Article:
Good, hidden deeds are a service to the church, pope tells employees

Pope Francis sits in a wheelchair rolling past a crowd of people, turning to the side to rest his hands on an object.

Pope Francis greets Vatican employees and their families and gives chocolates to the children during his annual pre-Christmas meeting in the Paul VI Audience Hall at the Vatican Dec. 21, 2023. (CNS photo/Lola Gomez)

Justin McLellan

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Like God's decision to be born in a manger tucked away from the world, good deeds done in silence can express God's love wherever they are performed, Pope Francis said.

Delivering his Christmas greeting to Vatican employees and their families Dec. 21, the pope thanked them for their work, much of which is conducted behind the scenes and "may seem insignificant," but "instead offer a service to the church and society."

"Goodness, even when it is hidden and invisible, grows without making noise," he said. "It multiplies unexpectedly and spreads the scent of joy."

Francis reflected on the context of Jesus' birth to Mary and St. Joseph, "who are not in the spotlight," but "in the poverty of a stable because there was no room for them at the inn."

Jesus, he said, "is the God of the little ones and the humble, and, with him, we all learn the way to enter the kingdom of God: not [with] an ostentatious and artificial religiosity, but by becoming small like children."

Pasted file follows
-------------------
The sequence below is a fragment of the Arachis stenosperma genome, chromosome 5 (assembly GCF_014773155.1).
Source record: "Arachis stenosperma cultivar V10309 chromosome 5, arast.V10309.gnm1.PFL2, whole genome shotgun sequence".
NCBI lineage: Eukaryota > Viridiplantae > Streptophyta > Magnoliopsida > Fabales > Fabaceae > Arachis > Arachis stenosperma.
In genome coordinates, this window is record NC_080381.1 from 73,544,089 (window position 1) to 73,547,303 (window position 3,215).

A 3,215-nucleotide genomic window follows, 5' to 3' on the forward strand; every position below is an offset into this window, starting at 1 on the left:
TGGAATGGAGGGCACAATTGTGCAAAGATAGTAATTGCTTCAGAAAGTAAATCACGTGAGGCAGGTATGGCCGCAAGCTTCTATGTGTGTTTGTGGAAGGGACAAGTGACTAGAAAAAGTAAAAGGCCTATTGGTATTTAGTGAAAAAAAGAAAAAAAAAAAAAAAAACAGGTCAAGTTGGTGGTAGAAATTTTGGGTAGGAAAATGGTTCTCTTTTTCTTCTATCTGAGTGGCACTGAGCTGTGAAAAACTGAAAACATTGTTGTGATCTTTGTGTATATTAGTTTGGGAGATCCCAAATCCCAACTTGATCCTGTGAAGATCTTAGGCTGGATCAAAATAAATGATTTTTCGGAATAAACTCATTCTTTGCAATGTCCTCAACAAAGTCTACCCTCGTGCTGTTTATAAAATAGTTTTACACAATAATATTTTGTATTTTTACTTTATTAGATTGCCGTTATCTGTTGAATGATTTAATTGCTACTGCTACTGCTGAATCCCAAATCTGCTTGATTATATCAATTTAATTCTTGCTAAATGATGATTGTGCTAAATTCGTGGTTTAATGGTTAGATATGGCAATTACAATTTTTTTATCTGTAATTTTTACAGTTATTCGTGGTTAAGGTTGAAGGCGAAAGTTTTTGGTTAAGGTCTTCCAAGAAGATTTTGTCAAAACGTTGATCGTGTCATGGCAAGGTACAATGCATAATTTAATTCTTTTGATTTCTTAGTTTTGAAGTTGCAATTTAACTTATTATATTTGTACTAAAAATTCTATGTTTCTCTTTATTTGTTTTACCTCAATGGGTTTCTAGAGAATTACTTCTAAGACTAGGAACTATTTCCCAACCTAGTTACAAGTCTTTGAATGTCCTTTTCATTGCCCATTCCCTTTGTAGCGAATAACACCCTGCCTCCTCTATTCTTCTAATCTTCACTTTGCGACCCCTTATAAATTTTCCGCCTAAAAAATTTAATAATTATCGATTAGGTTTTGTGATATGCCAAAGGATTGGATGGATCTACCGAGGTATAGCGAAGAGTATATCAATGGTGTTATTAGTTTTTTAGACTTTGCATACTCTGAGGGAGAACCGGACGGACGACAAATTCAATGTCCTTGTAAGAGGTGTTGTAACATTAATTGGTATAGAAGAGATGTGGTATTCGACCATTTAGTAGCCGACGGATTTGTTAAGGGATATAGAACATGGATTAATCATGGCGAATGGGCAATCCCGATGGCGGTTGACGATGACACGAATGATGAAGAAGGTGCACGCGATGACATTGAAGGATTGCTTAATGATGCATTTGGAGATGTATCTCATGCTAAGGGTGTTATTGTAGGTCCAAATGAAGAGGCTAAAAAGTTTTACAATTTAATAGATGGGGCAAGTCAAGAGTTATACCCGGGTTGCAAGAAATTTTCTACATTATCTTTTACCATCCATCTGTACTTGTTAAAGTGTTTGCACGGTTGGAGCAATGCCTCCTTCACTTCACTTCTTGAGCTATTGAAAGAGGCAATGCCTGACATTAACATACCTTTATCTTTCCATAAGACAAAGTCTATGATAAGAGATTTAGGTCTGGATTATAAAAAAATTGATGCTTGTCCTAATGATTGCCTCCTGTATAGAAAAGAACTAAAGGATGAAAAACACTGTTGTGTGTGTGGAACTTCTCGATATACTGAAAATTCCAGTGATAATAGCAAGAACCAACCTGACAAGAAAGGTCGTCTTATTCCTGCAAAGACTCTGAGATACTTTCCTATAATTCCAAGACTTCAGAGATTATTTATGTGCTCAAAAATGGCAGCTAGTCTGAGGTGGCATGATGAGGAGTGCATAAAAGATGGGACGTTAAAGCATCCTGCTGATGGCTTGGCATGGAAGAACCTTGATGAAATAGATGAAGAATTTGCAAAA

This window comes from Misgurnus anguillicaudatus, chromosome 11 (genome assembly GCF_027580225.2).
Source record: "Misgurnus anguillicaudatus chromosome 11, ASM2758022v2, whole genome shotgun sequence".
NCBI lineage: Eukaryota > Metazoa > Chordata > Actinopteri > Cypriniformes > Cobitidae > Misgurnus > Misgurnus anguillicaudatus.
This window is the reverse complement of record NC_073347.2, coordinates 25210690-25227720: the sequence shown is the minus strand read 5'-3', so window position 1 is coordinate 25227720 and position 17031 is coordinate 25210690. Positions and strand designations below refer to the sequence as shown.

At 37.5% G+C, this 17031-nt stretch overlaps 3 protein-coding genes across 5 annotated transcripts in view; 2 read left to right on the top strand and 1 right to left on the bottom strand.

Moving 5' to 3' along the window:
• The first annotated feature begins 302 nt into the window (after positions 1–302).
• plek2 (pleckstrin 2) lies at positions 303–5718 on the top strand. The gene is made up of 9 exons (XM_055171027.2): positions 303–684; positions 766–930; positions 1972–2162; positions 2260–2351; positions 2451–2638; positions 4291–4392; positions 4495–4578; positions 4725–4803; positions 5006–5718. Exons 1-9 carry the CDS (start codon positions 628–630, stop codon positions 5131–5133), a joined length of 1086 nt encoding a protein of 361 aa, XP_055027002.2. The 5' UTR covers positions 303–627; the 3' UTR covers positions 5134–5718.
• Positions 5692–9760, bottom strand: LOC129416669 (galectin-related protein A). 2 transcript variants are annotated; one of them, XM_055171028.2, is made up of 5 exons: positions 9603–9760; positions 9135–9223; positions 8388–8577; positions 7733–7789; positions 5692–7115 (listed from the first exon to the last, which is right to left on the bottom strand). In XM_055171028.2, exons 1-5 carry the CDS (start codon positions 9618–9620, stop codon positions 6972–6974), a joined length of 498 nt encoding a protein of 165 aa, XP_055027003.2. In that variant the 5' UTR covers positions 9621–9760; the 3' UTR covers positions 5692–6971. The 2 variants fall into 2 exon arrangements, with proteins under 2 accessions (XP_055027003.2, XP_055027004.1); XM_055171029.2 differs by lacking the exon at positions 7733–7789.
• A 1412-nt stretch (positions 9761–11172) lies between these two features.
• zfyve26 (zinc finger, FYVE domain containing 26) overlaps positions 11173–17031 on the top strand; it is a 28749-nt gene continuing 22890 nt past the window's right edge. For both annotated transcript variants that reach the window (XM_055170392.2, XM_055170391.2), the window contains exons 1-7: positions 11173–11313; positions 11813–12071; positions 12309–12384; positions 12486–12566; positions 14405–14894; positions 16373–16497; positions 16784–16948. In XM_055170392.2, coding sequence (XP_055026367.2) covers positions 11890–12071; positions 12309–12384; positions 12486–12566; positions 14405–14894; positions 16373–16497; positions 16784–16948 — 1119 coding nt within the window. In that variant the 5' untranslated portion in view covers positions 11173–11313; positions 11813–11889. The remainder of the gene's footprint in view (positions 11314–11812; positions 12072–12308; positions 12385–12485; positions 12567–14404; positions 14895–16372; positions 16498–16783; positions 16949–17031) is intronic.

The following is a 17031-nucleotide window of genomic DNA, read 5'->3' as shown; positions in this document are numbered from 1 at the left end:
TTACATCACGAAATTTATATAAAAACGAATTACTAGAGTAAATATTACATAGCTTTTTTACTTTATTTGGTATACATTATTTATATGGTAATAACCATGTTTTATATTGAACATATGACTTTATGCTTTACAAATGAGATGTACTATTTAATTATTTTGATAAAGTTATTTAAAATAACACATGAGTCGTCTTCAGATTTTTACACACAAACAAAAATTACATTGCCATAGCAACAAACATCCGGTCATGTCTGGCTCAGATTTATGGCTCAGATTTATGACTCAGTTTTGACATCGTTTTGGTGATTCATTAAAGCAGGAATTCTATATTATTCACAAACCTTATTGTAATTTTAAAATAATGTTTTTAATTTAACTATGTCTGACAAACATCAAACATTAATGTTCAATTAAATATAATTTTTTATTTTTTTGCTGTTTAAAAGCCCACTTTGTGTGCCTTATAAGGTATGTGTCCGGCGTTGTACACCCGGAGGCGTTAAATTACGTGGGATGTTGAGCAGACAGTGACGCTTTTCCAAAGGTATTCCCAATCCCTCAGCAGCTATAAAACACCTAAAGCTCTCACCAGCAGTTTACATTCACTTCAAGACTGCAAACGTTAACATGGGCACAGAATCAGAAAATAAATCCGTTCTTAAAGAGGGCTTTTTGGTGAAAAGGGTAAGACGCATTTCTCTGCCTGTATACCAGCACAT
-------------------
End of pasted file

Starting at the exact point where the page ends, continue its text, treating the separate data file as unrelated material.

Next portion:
Many Vatican employees brought their young children to the audience. After delivering his speech, the pope passed through the crowd in the Paul VI Audience Hall in a wheelchair, taking his time to greet the families and handing out small chocolate Santas to the children.

In his speech, Francis urged each family to embrace the hiddenness and simplicity surrounding Jesus' birth, particularly when "today we live in a time that sometimes seems obsessed with appearance."

"It is the age of makeup, everyone puts on makeup, not only on their faces but also on their souls, and this is bad," he said, noting its especially harmful effects through social media.

Francis related the tendency to focus on appearance rather than substance to wanting precious drinking glasses without caring whether the wine served in them is of good quality or not.

"But in the family, appearances and masks do not matter, or are short-lived," he said. "What matters is that the 'good wine' of love, tenderness and mutual understanding is not lacking."

Rather than through grand, flashy gestures, God expresses himself through "closeness, compassion and tenderness," the pope added. "Love, we know well, does not make noise. We live it in the hiddenness and in the smallness of daily acts, in the attention we can exchange with one another."

Francis asked each family to be mindful of the small acts of gratitude in their households and encouraged them to pause before a Nativity scene, where "by looking at the crib, we can imagine the care, the tenderness of Mary and Joseph for the child that was born."

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